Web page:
Saturday, July 17, 2021

"Love Lives Here" by Amanda Jette Knox

Back in high school, in the late 1970s, one of my classmates was a girl -- at least, she had a girl's name (I'll refer to her here as J and "her," since that's how I knew her then) -- but she looked, sounded, dressed and acted like a boy. She was painfully shy in the classroom -- although she was in her element on the sports field.  We all knew J was "different," but kids back in the 1970s (and certainly in small Canadian Prairie towns like ours) simply did not have the vocabulary to name and talk intelligently about it. (Kids? Heck, adults too.) 

Remarkably for those less enlightened times, no one ever openly harassed J (that I knew of). On the contrary, it seemed to me that J commanded a certain level of respect because of her athletic ability.  Even so, J skipped our high school graduation ceremony (the only classmate to do so), which seemed very sad. Everyone whispered it was because she would be expected to wear a dress. Coincidentally or not, my class was the last where girls wore long formal dresses and guys wore suits to grad. The following year, when my sister graduated, her class voted to adopt caps & gowns for everyone. I sometimes wondered whether J would have attended grad, if we'd done the same thing. 

*** *** *** 

I thought about my classmate, and about how much has changed (and how much hasn't), as I read "Love Lives Here: A Story of Thriving in a Transgender Family" by Amanda Jette Knox, this month's pick for my "Clever Name" online book club. We'll be discussing it at via Zoom later this month.  

I did not realize until I opened my copy that Knox is Canadian, from the Ottawa area -- or that she was a blogger (known as "The Maven of Mayhem" -- she still uses this handle on social media).  I knew there was some "buzz" around this book, and that it involved a member of Knox's family "coming out" as transgender.  It does -- but let's just say there's a whole lot more to the story...!   

Amanda had a troubled youth, dropped out of high school and spent some time in rehab, got pregnant and got married at the relatively young age of 20.  The one thing she felt she was good at was parenting. And then one of her children sent her an email that changed her life forever and challenged her self-image as a successful parent.  Although she struggled to come to terms with this revelation and what it meant for her family (especially at first), she quickly became a fierce advocate for her child (and, later, for trans and LGBTQ issues generally), and realized that leading with love was the key to making this transition as smooth as possible.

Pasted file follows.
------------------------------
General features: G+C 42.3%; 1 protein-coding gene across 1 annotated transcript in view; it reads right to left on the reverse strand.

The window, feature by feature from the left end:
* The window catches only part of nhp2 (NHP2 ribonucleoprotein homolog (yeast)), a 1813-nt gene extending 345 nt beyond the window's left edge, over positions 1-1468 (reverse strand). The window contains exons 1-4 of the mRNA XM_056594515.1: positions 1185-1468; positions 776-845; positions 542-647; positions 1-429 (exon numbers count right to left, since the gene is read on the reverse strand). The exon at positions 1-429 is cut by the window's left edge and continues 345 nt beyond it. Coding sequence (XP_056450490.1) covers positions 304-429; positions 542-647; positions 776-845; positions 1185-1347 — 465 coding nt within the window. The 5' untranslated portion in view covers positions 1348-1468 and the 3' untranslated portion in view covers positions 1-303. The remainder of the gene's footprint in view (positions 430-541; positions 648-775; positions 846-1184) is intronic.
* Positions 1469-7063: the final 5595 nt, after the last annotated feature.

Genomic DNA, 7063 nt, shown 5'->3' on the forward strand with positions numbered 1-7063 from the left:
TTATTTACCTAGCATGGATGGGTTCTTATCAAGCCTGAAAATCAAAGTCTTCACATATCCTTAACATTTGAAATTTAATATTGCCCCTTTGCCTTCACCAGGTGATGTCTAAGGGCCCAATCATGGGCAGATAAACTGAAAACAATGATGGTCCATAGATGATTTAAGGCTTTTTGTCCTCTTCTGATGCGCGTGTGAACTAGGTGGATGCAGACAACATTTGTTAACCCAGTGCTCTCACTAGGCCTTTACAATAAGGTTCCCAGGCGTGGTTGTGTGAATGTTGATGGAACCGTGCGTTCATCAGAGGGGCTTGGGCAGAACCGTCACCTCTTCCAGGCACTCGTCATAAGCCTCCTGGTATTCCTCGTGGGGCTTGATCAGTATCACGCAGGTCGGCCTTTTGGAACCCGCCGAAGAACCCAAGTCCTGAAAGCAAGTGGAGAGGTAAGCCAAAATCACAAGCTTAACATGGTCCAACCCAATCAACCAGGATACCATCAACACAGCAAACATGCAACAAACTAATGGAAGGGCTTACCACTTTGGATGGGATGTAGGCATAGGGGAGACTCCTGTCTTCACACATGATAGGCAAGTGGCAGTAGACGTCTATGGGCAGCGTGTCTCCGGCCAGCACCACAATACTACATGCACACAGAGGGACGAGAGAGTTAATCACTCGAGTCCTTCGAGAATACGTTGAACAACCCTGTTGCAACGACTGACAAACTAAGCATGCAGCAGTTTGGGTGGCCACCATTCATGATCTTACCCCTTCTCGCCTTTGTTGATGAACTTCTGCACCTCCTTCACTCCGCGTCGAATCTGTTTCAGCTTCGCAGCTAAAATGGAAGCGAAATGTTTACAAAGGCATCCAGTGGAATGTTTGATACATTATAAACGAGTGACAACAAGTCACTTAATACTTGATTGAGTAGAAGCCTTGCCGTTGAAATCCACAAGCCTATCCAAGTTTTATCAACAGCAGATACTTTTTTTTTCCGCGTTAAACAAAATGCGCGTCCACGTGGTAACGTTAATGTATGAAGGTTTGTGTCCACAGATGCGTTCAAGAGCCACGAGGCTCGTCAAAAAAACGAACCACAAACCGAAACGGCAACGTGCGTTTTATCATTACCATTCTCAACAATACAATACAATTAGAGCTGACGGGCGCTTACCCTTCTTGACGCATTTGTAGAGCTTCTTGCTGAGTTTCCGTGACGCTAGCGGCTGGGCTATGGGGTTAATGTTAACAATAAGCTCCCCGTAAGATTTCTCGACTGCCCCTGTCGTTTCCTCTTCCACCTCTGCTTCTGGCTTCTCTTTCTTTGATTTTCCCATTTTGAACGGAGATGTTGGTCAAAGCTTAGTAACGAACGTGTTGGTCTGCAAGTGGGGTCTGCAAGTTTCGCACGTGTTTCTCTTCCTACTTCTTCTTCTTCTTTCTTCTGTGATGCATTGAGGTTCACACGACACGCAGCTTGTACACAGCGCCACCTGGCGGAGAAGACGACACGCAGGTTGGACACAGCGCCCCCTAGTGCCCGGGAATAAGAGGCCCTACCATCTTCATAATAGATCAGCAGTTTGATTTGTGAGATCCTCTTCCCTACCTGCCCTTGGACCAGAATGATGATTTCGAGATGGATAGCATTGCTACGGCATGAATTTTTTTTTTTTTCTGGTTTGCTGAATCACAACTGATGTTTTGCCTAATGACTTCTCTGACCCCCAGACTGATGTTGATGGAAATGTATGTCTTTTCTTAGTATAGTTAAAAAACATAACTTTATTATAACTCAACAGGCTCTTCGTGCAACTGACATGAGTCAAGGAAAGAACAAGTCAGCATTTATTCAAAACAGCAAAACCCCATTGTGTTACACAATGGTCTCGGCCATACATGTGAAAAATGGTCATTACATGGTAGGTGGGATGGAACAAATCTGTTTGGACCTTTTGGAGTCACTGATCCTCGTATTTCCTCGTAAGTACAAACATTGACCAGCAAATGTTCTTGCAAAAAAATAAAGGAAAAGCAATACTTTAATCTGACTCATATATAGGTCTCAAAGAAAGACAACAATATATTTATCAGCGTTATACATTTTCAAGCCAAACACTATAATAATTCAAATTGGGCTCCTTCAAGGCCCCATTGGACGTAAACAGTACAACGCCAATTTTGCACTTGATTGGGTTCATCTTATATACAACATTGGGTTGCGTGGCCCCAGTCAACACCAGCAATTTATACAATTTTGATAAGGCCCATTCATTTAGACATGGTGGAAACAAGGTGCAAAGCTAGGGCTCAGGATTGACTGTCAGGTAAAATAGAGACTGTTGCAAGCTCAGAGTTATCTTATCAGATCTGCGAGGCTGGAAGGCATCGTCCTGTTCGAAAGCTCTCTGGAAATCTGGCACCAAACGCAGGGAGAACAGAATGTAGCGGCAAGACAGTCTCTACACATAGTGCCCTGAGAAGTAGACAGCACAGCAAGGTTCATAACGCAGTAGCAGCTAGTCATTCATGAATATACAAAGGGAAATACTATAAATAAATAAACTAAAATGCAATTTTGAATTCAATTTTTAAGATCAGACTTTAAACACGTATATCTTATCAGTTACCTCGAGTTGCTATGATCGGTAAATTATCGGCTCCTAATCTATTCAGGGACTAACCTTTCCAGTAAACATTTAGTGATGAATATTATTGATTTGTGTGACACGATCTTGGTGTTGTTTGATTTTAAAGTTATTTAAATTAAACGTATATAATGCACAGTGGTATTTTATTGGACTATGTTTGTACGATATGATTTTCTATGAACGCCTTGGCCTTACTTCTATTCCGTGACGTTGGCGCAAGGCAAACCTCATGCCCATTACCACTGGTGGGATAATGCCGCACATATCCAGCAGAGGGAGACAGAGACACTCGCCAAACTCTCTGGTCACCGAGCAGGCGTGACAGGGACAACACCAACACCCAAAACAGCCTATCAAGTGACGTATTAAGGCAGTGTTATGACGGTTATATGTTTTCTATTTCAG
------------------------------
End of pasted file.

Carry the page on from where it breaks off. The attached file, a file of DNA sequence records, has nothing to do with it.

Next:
(As a blogger, I found it interesting that her first inclination was to shut down her blog to protect her family. She kept blogging after her children challenged her to be honest about their family's experiences. She continues to blog at her website, and you can go there to find out what's happened since the book was published in 2019.)   

This was one of those book club picks that I probably wouldn't have read on my own, and I learned a LOT from it. It's very readable/accessible, written in a chatty, conversational style (one Goodreads reviewer said Amanda's writing "reminds me of the blogging days of yesteryear").  As a non-mom, I sometimes struggled a bit with the "fierce momma bear protecting her cubs" stuff, but overall, I was impressed by Amanda's honesty, heart and sense of humour.  I haven't read a lot of (any??) books on transgender issues, and (for me, anyway) this was a good introduction to the topic. 

4 stars on Goodreads. 

This was Book #37 read to date in 2021 (and Book #3 finished in July), bringing me to 103%! of my 2021 Goodreads Reading Challenge goal of 36 books. I have now completed my challenge for the year, and am (for the moment, anyway...!) 18 (!) books ahead of schedule. :)  You can find reviews of all my books read to date in 2021 tagged as "2021 books." 

1 comment:

  1. I have a friend (first met online, and later in person) who has a transgender child, and she writes about it too, from time to time. I think this book would help me understand the issues she's and her child have faced. Thanks for the review.